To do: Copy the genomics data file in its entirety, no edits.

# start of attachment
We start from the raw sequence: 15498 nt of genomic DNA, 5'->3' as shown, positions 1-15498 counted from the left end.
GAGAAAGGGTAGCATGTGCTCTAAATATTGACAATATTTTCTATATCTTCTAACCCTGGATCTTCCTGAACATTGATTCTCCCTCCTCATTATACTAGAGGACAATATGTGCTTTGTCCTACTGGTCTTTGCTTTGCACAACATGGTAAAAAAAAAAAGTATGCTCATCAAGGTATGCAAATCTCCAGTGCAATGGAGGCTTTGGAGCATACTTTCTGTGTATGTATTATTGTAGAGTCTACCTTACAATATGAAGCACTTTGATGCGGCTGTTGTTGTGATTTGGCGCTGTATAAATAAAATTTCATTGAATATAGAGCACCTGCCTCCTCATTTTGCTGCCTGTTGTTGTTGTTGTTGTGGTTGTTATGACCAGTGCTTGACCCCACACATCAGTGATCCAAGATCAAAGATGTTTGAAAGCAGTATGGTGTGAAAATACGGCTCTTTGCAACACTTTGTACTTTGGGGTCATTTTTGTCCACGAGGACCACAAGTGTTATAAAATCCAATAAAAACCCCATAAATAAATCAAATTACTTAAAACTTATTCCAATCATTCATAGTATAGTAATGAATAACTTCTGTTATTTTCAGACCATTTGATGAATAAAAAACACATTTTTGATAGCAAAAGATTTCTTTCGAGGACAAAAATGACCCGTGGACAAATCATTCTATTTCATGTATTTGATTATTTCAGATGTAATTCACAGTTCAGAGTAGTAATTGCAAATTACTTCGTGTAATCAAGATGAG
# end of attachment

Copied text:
We start from the raw sequence: 15498 nt of genomic DNA, 5'->3' as shown, positions 1-15498 counted from the left end.
GAGAAAGGGTAGCATGTGCTCTAAATATTGACAATATTTTCTATATCTTCTAACCCTGGATCTTCCTGAACATTGATTCTCCCTCCTCATTATACTAGAGGACAATATGTGCTTTGTCCTACTGGTCTTTGCTTTGCACAACATGGTAAAAAAAAAAAGTATGCTCATCAAGGTATGCAAATCTCCAGTGCAATGGAGGCTTTGGAGCATACTTTCTGTGTATGTATTATTGTAGAGTCTACCTTACAATATGAAGCACTTTGATGCGGCTGTTGTTGTGATTTGGCGCTGTATAAATAAAATTTCATTGAATATAGAGCACCTGCCTCCTCATTTTGCTGCCTGTTGTTGTTGTTGTTGTGGTTGTTATGACCAGTGCTTGACCCCACACATCAGTGATCCAAGATCAAAGATGTTTGAAAGCAGTATGGTGTGAAAATACGGCTCTTTGCAACACTTTGTACTTTGGGGTCATTTTTGTCCACGAGGACCACAAGTGTTATAAAATCCAATAAAAACCCCATAAATAAATCAAATTACTTAAAACTTATTCCAATCATTCATAGTATAGTAATGAATAACTTCTGTTATTTTCAGACCATTTGATGAATAAAAAACACATTTTTGATAGCAAAAGATTTCTTTCGAGGACAAAAATGACCCGTGGACAAATCATTCTATTTCATGTATTTGATTATTTCAGATGTAATTCACAGTTCAGAGTAGTAATTGCAAATTACTTCGTGTAATCAAGATGAG